The North Carolina Central University (NCCU) School of Education has been awarded a five-year, $1.1 million grant from the U.S. Department of Education to train teachers to work with special-needs children.
Thirty-two teacher candidates will earn a teaching license in a special education-adapted or general curriculum, as well as training to improve the outcomes of students who have high-intensity needs in the classroom. High-intensity needs include a complex array of disabilities, including significant cognitive, physical or sensory disabilities, significant autism or significant emotional or learning disabilities, including dyslexia. This population also includes students with disabilities that require intensive, individualized interventions.
According to the National Center for Education Statistics, $7.2 million or 15% of all public school students in the United States receive special education services under the Individuals with Disabilities Education Act (IDEA). In North Carolina, more than 200,000 students in the state need special education services and most of the state’s 115 school systems have identified more than 13% of their students as needing those services. Yet, the Economic Policy Institute reports a projected shortfall of nearly 200,000 public school teachers in the U.S. by the 2025-2026 school year, particularly special education instructors.
“The program will help address the nationwide teacher shortage, particularly in special education, and recruit teachers from underrepresented populations to serve students with disabilities who have high-intensity needs and will be expanded to emphasize effective practices of cognitive behavioral interventions,” said Maureen Short, Ph.D., associate professor of special education, interim chair of NCCU’s Department of Curriculum Instruction and principal investigator on the grant.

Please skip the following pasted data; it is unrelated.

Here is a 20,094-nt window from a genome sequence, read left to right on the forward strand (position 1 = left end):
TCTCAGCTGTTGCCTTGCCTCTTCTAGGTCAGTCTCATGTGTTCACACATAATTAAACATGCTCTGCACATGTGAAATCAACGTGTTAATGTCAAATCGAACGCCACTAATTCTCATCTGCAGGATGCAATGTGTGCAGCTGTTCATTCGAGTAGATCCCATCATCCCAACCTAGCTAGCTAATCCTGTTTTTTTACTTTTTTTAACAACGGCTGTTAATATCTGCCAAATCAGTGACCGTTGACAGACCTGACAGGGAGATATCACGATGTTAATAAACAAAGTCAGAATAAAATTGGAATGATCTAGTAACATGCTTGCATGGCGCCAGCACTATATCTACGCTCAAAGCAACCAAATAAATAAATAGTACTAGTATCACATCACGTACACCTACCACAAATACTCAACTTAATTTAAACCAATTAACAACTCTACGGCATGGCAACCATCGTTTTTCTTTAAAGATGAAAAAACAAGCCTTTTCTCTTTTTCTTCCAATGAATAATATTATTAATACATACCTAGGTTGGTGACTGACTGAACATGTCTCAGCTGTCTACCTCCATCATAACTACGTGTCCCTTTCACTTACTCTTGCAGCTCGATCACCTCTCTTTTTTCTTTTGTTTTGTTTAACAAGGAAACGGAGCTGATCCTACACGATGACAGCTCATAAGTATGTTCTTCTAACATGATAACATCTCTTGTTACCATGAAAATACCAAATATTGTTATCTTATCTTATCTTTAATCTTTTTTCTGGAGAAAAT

Entitled “Preparing Culturally Responsive Exemplary Educators to Serve School-age Children with Disabilities who have High Intensity Needs (CultuREd),” the program will also be co-led by Yolanda Keller-Bell, Ph.D., associate professor in the NCCU Department of Communication Sciences and Disorders and speech-language pathologist, and support tuition, stipends, books, clinical experiences and professional development for the teacher candidates. Funds will be used to host national consultants who will provide workshops for regional special and general education teachers on the use of effective interventions and ecological approaches in diverse communities, which will benefit local partner school districts.
“I am most excited about the opportunity to improve NCCU’s Special Education Program and train teachers who will have a significant impact on the outcomes of K-12 students with disabilities,” Short added.
Audrey W. Beard, Ph.D., dean of NCCU’s School of Education, said she’s confident the $1.1 million grant will result in highly competent teachers entering the education field adequately prepared to work with children with disabilities with high-intensity needs.
“We have outstanding faculty in our School of Education who will judiciously utilize these funds to ensure the 32 teacher candidates receive the required preparation to be most effective in their roles,” Beard said. “To teach is honorable. To teach children with disabilities requires individuals who understand that going ‘above and beyond’ will likely be the norm, not the exception. I am certain Dr. Maureen Short, Dr. Yolanda Keller-Bell and other staff will prepare our teacher candidates for this awesome responsibility which they have chosen to undertake.”
NCCU Chancellor Johnson O. Akinleye said the receipt of the grant is yet another example of how the university is an excellent training ground for future leaders who will advance the education system through innovative practice, research and partnerships.
“North Carolina Central University is honored to train teachers who are committed to building equity in the education field, especially among students with special needs,” Akinleye said. “This program further strengthens university efforts to provide scholars with leadership opportunities and career readiness tools, key tenets of ‘The Eagle Promise’ that empower our students to champion their future.”